Report any new or worsening symptoms to your doctor, such as: mood or behavior changes, anxiety, panic attacks, trouble sleeping, or if you feel impulsive, irritable, agitated, hostile, aggressive, restless, hyperactive (mentally or physically), more depressed, or have thoughts about suicide or hurting yourself.

Call your doctor at once if you have:

  • a seizure (convulsions);

  • blurred vision, tunnel vision, eye pain or swelling;

  • low levels of sodium in the body--headache, confusion, memory problems, severe weakness, feeling unsteady; or

  • manic episodes--racing thoughts, increased energy, unusual risk-taking behavior, extreme happiness, being irritable or talkative.

Seek medical attention right away if you have symptoms of serotonin syndrome, such as: agitation, hallucinations, fever, sweating, shivering, fast heart rate, muscle stiffness, twitching, loss of coordination, nausea, vomiting, or diarrhea.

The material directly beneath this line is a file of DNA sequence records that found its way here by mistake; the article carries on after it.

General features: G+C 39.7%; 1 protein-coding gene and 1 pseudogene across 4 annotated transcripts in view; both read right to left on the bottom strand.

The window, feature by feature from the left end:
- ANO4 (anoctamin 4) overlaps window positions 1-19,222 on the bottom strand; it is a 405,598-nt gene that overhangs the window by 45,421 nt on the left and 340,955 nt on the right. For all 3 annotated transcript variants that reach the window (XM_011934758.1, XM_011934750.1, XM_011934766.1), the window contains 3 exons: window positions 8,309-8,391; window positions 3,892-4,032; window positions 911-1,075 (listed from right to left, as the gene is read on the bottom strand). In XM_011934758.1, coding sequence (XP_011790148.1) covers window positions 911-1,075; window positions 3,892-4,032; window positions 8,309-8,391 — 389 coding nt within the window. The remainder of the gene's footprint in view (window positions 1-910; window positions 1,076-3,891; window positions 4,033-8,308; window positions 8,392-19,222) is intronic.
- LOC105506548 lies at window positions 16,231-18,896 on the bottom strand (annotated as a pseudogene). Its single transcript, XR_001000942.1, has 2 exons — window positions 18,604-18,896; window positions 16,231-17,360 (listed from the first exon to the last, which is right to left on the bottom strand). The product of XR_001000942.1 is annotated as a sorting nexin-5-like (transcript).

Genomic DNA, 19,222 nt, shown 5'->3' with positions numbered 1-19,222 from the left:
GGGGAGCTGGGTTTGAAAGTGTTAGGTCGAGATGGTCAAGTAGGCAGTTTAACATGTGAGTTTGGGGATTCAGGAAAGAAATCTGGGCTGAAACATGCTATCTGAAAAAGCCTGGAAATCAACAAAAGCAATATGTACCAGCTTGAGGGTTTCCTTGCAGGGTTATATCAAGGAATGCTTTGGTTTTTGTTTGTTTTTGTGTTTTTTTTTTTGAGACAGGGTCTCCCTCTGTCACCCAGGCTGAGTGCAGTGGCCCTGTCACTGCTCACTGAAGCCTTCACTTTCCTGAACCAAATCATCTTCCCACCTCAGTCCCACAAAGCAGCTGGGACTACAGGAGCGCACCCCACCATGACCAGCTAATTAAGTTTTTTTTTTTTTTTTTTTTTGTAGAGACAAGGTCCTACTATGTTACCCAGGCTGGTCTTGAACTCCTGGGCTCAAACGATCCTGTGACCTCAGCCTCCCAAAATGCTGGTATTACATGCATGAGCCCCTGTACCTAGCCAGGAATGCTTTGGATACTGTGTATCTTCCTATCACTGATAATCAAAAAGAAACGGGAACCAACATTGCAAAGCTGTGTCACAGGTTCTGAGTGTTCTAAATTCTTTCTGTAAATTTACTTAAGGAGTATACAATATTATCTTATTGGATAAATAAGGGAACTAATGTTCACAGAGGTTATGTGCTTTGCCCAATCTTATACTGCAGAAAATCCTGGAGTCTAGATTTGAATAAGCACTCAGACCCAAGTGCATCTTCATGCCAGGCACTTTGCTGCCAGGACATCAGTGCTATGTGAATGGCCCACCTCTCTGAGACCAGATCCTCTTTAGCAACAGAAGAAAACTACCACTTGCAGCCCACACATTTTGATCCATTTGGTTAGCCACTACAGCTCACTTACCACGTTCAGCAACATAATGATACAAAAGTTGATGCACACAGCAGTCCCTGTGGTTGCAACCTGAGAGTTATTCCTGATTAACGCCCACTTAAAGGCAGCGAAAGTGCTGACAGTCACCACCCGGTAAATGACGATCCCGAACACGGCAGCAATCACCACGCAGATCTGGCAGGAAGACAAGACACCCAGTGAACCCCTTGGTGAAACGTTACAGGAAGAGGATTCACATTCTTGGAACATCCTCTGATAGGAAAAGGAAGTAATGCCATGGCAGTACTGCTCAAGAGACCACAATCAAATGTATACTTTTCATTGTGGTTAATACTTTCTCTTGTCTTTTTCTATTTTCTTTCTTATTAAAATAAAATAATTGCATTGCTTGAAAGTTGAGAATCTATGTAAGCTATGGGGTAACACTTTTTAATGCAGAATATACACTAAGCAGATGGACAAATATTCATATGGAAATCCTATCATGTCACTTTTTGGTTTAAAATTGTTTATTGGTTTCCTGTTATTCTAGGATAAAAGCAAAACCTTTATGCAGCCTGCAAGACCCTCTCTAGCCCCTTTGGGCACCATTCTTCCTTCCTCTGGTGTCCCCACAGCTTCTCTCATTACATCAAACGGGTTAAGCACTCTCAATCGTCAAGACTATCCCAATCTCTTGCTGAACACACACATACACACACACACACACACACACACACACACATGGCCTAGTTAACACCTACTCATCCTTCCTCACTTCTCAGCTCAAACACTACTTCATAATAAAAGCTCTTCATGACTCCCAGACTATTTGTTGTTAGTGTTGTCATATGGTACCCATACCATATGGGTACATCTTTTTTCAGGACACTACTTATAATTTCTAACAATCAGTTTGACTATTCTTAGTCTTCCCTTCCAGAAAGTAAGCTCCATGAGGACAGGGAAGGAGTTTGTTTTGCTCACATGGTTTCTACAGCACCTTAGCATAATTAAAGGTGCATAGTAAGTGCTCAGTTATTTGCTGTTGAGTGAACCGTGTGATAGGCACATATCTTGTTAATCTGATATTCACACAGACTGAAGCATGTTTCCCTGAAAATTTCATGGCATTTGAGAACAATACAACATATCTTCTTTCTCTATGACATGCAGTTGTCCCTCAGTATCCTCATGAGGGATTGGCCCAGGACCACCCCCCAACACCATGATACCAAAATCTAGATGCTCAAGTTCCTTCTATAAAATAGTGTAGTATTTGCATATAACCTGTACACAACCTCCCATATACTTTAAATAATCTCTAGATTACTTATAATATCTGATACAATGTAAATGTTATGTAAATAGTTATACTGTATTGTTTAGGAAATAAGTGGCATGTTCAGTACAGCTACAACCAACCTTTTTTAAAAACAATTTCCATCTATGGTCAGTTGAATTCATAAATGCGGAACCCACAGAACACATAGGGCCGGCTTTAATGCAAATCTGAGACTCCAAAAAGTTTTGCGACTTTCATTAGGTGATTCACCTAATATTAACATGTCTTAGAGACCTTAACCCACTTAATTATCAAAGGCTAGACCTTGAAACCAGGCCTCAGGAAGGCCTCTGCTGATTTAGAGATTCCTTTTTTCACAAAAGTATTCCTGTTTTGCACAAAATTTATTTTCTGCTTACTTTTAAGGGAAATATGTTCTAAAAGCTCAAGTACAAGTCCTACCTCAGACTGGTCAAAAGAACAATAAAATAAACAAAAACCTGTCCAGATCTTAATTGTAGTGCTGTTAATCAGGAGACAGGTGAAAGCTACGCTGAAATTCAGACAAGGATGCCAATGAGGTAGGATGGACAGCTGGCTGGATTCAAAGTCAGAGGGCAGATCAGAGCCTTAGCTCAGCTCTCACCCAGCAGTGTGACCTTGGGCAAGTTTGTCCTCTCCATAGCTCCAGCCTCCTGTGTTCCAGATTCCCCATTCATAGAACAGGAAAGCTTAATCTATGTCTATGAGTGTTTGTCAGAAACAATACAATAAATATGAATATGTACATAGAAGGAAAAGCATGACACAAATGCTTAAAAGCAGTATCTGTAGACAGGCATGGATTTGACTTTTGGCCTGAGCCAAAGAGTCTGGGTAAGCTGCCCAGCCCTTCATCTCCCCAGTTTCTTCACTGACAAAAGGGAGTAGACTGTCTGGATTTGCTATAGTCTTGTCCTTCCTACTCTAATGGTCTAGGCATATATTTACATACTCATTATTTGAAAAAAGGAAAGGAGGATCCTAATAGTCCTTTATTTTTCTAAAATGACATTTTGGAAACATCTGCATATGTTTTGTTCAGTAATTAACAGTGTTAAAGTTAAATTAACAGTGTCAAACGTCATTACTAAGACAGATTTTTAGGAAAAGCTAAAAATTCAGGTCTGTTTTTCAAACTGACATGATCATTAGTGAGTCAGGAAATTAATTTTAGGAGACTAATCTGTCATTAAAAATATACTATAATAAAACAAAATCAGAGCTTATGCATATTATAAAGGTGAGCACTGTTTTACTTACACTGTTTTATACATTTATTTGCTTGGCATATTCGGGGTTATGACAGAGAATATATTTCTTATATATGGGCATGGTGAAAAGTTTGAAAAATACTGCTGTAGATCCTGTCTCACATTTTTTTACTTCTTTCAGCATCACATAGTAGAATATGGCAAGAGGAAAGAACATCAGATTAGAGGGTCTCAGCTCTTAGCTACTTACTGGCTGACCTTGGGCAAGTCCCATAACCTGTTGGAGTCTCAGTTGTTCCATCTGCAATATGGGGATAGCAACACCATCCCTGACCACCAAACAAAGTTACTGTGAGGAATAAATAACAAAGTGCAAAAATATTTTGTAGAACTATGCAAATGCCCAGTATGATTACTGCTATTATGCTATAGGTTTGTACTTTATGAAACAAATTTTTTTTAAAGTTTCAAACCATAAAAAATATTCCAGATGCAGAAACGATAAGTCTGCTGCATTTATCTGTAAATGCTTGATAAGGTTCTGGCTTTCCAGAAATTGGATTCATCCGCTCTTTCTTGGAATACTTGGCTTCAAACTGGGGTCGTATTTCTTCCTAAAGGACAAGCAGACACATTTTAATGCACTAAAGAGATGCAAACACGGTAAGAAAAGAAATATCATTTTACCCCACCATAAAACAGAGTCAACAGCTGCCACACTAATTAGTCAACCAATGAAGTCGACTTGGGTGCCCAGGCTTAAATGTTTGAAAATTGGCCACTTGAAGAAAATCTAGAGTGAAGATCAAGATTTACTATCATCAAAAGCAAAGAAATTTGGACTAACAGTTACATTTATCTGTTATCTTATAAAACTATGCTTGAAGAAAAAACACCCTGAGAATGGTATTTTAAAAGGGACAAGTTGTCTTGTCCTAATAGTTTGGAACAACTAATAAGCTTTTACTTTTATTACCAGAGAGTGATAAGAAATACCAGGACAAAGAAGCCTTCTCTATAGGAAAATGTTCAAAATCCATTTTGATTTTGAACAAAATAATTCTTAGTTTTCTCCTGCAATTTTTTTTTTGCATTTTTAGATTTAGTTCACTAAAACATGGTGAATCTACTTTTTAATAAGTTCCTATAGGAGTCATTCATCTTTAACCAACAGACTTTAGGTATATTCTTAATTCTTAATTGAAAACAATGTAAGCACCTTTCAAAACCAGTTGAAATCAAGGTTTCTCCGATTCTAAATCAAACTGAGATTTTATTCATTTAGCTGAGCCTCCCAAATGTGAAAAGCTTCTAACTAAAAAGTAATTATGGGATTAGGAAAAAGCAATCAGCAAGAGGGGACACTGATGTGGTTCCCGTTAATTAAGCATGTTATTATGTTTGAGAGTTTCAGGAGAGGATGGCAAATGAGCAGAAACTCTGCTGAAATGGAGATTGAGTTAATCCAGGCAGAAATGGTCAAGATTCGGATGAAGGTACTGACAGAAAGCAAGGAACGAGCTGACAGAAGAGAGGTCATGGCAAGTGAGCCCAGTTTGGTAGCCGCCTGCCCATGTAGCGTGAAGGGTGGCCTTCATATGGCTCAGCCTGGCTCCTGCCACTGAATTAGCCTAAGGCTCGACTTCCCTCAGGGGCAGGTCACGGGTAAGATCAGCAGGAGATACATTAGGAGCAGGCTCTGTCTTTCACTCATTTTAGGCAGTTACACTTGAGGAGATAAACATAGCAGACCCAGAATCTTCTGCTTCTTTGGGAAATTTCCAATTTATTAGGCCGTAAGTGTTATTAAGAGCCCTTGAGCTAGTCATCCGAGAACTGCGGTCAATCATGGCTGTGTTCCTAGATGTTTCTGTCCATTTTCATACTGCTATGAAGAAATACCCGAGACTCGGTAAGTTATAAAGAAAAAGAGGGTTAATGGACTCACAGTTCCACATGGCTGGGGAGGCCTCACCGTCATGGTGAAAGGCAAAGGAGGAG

Common side effects may include:

  • drowsiness, tiredness, feeling anxious or agitated;

  • indigestion, nausea, diarrhea, loss of appetite;

  • sweating;

  • tremors or shaking;

  • sleep problems (insomnia); or

  • decreased sex drive, impotence, or difficulty having an orgasm.

This is not a complete list of side effects and others may occur. Call your doctor for medical advice about side effects. You may report side effects to FDA at 1-800-FDA-1088.

Side Effects (complete list)

What other drugs will affect sertraline?

Taking sertraline with other drugs that make you sleepy can worsen this effect. Ask your doctor before taking a sleeping pill, narcotic medication, muscle relaxer, or medicine for anxiety, depression, or seizures.

Other drugs may interact with sertraline, including prescription and over-the-counter medicines, vitamins, and herbal products. Tell your doctor about all your current medicines and any medicine you start or stop using.

Where can I get more information?

  • Your pharmacist can provide more information about sertraline.